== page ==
The focus of Spain and other consortium partners is now the future of the Eurofighter–both the modernization of the design and its possible sale to other, new export customers. It is in the pace of this modernization, however, where Spain and other program partners diverge.

The first aspect, and perhaps most important from the standpoint of the industrial partners, is how the individual technologies on board the aircraft are advanced into the next-generation version of the fighter. The program has a “future capabilities plan” that includes the replacement of the existing ECR-90 radar with an active electronically scanning array model, an upgrade of the aircraft’s digital voice interface system to allow for a larger volume of voice commands by the pilot and the integration of new weapons.

The integration of these new-generation capabilities is planned for the second tranche of production. But the UK Royal Air Force is intent on having some of these capabilities dialed into the aircraft being delivered now, so it will be receiving an “austere” configuration that allows for some of these more advanced features to be provided in an early version of the aircraft. By contrast, Spain’s military officials have insisted that they are in no hurry and have kept their plan for Eurofighter procurement on a more modest and graduated scale.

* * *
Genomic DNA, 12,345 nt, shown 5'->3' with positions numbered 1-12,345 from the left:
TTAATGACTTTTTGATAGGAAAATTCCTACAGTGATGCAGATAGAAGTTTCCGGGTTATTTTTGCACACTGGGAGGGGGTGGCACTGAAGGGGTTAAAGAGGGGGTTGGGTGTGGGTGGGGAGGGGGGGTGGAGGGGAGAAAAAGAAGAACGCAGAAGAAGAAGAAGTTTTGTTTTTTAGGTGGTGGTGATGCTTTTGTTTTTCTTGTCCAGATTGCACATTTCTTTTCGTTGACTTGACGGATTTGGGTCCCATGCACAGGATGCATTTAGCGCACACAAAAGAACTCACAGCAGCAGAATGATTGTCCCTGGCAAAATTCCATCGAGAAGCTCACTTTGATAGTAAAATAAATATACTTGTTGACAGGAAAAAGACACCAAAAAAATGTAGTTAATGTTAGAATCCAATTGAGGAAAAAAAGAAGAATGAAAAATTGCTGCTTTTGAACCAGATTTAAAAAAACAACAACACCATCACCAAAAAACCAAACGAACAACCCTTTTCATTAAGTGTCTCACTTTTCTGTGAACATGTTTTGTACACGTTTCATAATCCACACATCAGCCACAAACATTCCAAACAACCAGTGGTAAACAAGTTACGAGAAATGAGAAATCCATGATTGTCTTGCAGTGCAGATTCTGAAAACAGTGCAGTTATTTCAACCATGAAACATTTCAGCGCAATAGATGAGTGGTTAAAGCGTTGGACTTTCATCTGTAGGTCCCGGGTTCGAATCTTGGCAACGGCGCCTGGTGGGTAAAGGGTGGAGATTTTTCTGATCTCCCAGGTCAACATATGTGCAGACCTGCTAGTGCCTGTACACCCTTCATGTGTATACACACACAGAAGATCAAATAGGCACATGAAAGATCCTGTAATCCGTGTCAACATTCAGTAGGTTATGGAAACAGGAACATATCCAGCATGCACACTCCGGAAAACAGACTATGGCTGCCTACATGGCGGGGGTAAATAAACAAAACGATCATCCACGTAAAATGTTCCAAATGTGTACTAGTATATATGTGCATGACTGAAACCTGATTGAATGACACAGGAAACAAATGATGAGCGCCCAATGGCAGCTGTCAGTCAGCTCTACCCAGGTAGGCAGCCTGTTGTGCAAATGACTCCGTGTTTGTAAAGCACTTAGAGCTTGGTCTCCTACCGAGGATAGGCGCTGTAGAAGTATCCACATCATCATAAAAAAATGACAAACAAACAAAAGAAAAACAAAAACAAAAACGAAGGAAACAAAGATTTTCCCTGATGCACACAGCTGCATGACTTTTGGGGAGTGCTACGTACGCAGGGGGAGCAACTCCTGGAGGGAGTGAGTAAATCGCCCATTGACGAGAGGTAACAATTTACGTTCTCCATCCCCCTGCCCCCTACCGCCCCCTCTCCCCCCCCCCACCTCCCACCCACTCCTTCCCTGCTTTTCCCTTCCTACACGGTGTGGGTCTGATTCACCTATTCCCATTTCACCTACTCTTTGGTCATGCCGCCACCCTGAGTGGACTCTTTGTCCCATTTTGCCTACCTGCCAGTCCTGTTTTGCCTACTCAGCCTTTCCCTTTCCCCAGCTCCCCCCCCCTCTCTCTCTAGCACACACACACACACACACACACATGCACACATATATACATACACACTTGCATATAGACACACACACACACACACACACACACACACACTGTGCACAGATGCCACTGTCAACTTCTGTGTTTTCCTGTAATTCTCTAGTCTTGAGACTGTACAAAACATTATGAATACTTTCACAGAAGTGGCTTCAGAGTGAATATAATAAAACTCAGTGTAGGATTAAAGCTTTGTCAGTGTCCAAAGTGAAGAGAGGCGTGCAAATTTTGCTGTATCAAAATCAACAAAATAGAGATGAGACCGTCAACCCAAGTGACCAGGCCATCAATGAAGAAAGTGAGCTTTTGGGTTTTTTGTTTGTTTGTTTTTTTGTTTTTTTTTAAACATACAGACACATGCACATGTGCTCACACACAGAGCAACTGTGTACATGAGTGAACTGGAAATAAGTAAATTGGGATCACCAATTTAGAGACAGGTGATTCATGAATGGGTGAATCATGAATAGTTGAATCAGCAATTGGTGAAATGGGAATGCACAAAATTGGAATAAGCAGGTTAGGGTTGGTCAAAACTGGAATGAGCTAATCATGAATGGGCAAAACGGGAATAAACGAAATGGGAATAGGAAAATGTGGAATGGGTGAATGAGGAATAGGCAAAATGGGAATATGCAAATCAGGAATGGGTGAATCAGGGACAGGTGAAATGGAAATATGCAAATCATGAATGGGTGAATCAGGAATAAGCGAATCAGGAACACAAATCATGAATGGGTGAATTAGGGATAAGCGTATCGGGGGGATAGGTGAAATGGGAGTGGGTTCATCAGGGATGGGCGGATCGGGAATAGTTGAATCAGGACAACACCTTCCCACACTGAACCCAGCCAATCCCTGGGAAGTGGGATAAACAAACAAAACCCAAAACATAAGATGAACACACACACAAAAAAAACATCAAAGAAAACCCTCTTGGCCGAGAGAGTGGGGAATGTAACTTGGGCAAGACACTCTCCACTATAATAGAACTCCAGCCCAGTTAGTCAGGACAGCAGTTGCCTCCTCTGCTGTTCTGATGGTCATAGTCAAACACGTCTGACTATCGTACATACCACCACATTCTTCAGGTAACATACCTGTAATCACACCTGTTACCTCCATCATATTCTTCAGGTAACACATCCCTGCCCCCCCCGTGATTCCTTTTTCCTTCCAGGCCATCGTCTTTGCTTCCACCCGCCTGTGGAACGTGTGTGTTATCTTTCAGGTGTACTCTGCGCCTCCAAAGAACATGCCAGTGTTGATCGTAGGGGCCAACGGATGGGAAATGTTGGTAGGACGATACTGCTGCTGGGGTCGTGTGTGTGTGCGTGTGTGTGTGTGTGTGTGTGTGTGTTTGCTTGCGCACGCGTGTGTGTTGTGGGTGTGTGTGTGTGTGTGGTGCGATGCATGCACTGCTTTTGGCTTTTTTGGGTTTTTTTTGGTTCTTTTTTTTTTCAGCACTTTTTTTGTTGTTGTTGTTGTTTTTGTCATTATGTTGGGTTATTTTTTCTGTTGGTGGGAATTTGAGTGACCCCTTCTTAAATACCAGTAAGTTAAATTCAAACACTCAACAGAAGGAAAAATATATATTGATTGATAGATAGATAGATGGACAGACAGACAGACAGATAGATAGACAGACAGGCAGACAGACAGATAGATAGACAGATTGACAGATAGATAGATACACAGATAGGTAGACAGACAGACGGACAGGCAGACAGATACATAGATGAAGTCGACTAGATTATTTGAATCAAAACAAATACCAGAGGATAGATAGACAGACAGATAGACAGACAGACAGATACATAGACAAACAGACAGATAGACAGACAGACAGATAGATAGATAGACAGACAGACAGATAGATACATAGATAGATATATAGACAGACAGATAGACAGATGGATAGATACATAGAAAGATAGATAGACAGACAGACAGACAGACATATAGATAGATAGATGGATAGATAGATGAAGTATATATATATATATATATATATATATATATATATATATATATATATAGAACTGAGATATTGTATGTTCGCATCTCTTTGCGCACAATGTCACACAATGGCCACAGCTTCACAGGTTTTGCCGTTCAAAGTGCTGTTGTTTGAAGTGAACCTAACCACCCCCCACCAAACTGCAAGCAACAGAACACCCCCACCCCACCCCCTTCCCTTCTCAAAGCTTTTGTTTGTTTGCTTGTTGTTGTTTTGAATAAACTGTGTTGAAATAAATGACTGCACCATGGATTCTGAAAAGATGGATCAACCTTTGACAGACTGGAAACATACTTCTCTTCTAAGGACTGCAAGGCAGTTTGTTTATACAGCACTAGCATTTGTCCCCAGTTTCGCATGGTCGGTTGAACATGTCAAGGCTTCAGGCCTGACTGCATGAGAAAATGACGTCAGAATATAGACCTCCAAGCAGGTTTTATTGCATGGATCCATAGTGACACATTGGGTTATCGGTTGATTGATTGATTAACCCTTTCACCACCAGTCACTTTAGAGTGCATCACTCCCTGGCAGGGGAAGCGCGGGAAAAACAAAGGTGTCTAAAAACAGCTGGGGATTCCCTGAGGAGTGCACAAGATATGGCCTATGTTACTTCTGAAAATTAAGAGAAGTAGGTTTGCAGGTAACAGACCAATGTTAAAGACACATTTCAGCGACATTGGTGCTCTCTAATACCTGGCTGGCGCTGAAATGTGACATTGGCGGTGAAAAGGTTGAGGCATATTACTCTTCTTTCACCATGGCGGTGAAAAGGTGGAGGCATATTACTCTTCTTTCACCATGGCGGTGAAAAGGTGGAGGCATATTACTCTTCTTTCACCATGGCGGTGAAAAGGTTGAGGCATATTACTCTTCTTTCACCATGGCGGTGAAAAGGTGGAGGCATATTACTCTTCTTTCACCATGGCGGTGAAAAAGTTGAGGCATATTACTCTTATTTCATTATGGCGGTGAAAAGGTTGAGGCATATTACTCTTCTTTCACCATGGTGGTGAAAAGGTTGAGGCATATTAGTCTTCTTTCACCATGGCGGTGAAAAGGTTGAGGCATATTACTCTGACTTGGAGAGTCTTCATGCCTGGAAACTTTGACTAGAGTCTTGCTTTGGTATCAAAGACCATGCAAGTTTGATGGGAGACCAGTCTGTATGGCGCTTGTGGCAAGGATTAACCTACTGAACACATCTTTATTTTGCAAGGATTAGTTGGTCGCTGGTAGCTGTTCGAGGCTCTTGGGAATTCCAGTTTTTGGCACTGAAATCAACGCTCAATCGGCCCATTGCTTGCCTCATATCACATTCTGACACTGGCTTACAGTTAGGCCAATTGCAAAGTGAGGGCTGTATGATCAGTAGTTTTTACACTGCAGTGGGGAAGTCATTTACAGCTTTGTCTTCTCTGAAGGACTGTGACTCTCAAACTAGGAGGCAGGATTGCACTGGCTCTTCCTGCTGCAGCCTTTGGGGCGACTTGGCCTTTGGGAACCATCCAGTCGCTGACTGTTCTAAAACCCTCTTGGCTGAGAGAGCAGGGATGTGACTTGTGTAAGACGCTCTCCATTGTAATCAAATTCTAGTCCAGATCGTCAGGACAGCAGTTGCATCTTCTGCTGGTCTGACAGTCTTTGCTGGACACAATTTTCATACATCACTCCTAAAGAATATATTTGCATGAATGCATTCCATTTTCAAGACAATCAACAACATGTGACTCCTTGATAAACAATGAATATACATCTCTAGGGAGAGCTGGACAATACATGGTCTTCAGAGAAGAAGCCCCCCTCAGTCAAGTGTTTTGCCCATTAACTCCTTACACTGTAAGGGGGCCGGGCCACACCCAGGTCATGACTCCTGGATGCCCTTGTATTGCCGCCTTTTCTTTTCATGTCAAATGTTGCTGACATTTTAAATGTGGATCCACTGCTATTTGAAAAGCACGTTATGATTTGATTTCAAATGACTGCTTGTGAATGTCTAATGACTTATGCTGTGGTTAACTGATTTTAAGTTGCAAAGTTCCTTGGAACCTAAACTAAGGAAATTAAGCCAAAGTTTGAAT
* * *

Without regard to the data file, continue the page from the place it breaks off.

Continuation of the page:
Other than trying to juggle staggered procurement plans by the original four Eurofighter partners, the next major hurdle they need to clear is to persuade more nations to join the program. Some of these near-term possibilities include Greece, Norway, Switzerland and Turkey (see box).

Here again is an example of how Spain, as one of the junior partners in the program, has reaped some of the greatest benefits. The Eurofighter, according to EADS CASA, “has become an engine for creating new companies and technological capabilities” that otherwise would not have been possible.

Spain also has two other distinct advantages in the program. One is that, as an operator of the F/A-18 fighter, it is under no pressure to take the Eurofighter quickly. Unlike the other partner nations that are looking to replace much older aircraft with the Typhoon, the Spanish air force can take its time to make a phased transition.

The other is that the Moron air base is so close to the sea (about five minutes’ flight time) that it is possible for the air force to conduct a number of supersonic test flights over the water that would not be possible elsewhere in Europe. This is perhaps why Spain has received some of the more challenging assignments in the program, such as the integration of air-to-surface weaponry onto the aircraft.

Buying into the Eurofighter program, as the Spanish experience demonstrates, can reap some substantial benefits for the nations that enter into the consortium. The question for those nations offered the chance to participate is much like the choice faced in Turkey (see box): fork out a little money now to prolong an existing capability for a few years or a much larger investment that means across-the-board benefits for the entirety of a nation’s aerospace industry.